The Wijck area lies between the railwaystation and the Maas, river opposite the old citycentre. The name Wijck comes originally from the Roman word ' Vicus', meaning suburb. This area at the eastern side of the river Maas was a suburban area in the Roman times.
In Wijck you can find some wide avenues lined with trees and large houses. Walking here gives you the feeling being in Brussel or Paris. In Wijck you can find some interesting restaurants and shops. At saturday there is a market at the Stationsstraat.
Wijck was also known by a brewery, where they produced the so-called Wieckse Witte (closed down in 2003). Its one of my favourite beers, though I red in a report 'sweetish, with an unpleasant chewing-gum flavour'. Just try it youself..
Looking East from the central and very historic St. Sevaas bridge you can see the beautiful view of "Wijk" and St. Maartin's church and the former Ridder Brewery. The brewery is now closed and is, in fact, partly a private home!
The Jeker area is named after the little river Jeker that streams here. It is located on the north side of the city walls. Over the river you can see this little nice House, with beautiful facades on both (!!) sides.
The jekerkwartier is the most pictoresque erea of the town. It contains many beautifull old buildings, like old Watermills, convents, small townsquairs and small medieval bridges over te river Jeker. You must take your time to stroll through the small streets and taste the atmosphere. There are many sights to visit in this part of the old town. F.e. the old watermill "Bischopsmolen" (Stenenbrug 1), the towngate called Poort Waarachtig, the convent of the Faliezusters.
The stokstraat nowadays is some of the most expensive shoppingstreets in Holland. This neighboorhood used to be a red light district in the old days (some ages ago) ! Now you find little shops, boutiques and liitle café's in this erea. It contains many old buildings and when you pass through the little alleys that are between the houses, you find yourself suddenly in pictoresc little courtyards, surrounded by the green of the trees. In the Stokstraat you can also find the "smalles" pub of the Netherlands: de Mondriaan. A café that has a surface of only a few square meters. Finaly, in this street you will find the statue of "The mestreechter Geis" very important for the Maastricht people, for it symbolizes the spirit of Maastricht.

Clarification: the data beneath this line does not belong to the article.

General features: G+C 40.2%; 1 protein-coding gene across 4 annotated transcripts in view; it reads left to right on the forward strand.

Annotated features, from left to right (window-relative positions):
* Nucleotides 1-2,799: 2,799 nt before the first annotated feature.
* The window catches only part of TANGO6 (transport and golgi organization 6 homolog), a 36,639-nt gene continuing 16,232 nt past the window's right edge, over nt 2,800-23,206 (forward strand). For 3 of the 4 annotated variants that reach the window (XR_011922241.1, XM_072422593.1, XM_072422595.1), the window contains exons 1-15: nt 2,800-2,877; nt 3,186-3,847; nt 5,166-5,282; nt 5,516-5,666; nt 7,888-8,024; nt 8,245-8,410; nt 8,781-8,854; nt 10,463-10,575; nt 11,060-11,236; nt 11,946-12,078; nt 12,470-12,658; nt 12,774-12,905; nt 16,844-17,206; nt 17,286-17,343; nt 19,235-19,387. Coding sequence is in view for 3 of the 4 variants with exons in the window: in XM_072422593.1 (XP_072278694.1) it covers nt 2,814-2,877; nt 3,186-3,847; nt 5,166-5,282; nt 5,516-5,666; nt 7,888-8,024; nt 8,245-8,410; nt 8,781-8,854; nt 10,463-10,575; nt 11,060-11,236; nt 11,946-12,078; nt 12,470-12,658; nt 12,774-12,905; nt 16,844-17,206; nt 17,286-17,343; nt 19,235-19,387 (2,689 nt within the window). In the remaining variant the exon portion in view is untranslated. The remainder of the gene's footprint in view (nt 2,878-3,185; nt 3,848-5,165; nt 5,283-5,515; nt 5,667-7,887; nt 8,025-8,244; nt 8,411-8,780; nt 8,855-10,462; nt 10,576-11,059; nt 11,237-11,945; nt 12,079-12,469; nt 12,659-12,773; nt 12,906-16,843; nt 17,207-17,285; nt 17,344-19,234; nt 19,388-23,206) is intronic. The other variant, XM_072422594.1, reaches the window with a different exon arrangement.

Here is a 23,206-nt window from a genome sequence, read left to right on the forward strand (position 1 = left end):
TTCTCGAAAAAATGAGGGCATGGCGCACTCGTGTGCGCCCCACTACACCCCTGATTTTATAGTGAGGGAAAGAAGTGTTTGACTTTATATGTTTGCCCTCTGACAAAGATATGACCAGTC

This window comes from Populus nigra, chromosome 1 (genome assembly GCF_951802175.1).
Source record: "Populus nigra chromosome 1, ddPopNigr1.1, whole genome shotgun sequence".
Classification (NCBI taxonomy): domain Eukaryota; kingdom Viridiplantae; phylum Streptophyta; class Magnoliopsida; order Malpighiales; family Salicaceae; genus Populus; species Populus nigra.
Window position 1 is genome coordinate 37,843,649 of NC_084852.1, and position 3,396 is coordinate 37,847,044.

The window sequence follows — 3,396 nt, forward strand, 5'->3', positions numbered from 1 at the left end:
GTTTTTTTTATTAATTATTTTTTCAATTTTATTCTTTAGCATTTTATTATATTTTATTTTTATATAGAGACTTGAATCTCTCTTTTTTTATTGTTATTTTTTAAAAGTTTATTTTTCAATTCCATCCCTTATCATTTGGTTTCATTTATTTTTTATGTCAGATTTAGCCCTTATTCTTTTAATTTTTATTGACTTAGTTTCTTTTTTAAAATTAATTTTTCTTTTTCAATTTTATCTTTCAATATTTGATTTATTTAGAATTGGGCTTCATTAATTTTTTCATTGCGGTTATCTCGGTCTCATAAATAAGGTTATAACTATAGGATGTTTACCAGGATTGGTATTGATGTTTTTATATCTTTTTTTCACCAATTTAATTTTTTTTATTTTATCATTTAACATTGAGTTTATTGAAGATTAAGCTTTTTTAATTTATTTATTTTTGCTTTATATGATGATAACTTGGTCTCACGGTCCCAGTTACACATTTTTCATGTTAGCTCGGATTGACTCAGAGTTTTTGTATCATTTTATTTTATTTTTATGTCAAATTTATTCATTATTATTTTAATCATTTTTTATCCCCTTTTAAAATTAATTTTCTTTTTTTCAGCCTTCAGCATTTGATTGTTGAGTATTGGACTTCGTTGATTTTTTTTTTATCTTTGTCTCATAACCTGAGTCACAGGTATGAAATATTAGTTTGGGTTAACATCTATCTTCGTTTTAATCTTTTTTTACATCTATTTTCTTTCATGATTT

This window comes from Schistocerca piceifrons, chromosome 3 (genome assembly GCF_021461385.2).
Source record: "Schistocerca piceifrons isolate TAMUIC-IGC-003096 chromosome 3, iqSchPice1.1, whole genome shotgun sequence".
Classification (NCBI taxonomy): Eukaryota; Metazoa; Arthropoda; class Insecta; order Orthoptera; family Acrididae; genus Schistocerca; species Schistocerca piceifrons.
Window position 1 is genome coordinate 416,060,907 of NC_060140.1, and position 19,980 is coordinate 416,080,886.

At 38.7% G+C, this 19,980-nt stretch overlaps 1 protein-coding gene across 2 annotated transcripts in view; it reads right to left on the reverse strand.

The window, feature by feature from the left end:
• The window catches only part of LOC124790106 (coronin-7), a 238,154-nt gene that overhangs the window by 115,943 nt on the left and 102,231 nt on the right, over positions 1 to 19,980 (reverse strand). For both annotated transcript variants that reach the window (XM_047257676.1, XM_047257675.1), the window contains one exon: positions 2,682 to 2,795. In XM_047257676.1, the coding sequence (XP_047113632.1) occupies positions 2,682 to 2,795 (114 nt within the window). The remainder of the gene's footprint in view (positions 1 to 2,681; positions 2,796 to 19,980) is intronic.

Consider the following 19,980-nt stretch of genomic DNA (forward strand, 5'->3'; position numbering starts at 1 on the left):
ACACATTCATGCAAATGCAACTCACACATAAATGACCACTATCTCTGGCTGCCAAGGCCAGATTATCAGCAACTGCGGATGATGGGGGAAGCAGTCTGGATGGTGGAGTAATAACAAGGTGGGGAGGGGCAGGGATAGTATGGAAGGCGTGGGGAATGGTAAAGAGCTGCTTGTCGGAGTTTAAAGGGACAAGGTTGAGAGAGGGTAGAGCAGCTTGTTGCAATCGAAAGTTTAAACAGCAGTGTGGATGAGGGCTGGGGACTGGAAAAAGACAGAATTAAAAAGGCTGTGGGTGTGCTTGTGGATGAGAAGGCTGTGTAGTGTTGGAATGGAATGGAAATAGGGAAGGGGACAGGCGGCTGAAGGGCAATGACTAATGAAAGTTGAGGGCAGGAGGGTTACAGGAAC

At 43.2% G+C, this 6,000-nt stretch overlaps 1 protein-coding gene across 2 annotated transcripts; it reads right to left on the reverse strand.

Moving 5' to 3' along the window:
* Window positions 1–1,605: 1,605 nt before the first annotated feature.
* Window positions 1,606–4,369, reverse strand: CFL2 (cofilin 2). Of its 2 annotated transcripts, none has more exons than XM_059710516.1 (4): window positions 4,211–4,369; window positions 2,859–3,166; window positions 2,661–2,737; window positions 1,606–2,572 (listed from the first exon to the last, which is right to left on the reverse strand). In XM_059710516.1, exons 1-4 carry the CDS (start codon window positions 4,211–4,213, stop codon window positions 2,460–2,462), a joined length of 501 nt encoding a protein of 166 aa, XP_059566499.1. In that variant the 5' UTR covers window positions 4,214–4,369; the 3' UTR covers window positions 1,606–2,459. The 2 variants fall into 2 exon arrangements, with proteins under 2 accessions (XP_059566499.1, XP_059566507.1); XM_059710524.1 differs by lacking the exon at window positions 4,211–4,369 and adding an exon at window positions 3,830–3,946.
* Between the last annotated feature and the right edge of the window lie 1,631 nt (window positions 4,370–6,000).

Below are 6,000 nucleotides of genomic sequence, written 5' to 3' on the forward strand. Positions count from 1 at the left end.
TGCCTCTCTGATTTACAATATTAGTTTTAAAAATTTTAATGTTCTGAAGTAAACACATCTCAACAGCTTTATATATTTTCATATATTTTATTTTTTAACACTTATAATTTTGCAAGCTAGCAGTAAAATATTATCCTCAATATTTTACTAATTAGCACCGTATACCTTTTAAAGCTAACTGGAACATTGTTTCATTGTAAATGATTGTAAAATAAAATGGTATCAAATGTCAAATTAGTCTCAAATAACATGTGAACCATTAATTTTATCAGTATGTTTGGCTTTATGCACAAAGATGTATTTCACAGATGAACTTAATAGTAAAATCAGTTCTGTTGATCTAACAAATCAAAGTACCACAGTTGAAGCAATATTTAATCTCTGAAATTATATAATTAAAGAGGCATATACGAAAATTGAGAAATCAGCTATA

The Sint Martinushofje, a garden surrounded by 18 th century houses, was build to accommodate the towns poor elderly women, who couldn’t support themselves. The Martinushofje is situated in the Grote looijersstraat, a street that has many big imposing houses, that – in those days - belonged to the wealthy owners of the towns tan-yard. That’s why the street is called looijersstaat (tanner street). When you enter the gate of the Martinushofje, you can see a stone tablet at the top of it, depicting St. Martinus, who - as you may know- shared his coat with a begger. This act of charity symbolizes the charity received by the poor elderly women. The text underneath the picture says “MartInI pUra LiberalItate ConDItUR,” which means something like “fouded by the generous Martinus.” The capital letters together form the year 1715, the year in which these small houses were build
In the days of the Roman Empire the eastern part of Maastricht was called “Vicus”(suburb) and indeed, it was the Maastricht suburbian erea. The name Wyck comes from Vicus. In this part of the city you can find the Ridder brewery, that is open to public (guided tour) and is famous for its Wyckse Witte, a tasty beer that is very popular in the Netherlands, and even outside the country. The quarter has some interesting spots, f.e the Hoogbrugstraat. This is one of the eldest streets in town; and has on both sides of the street some 17 th. Century houses, build in a typical local style, called “Maaslandse Renaissance” style. A style that can be characterized by span-roofs, broad facades, big carriage-entrances, windows framed by big stones that come from Namur (Belgium). At the riverbank you find the so called Waterpoortje, a 13 th century gate, that is part of the mediavel townwall. In Wyck you find a lot of small, typical shops, that are situated in the Rechtsstraat. In spring they celebrate the Wycker Bronk. Originally a religious festival, nowadays you find in several parts of the quarter live-music and people dancing on streets.
Purchase the brochure/map at the Visitor Center. The tour begins and ends at the Visitor Center and they recommend you allow 1 1/2 hours to complete the tour. However, I chose to walk slowly and savor different sections on different days. My favorite parts of the walk were the Onze Lieve Vrouwewal, the Helpoort, and the streets of Lang Grachtje, Hilariusstraat, and Grote Looiersstraat. I encourage you to explore all of the streets near the Natural History Museum, the Jan Van Eyck Academy, and the University. Don't be afraid to stray off the tour if you find a street that intrigues you. I discovered that the city was big enough that I could explore a different neighborhood every day I was there (4 days), but small enough that I never got lost.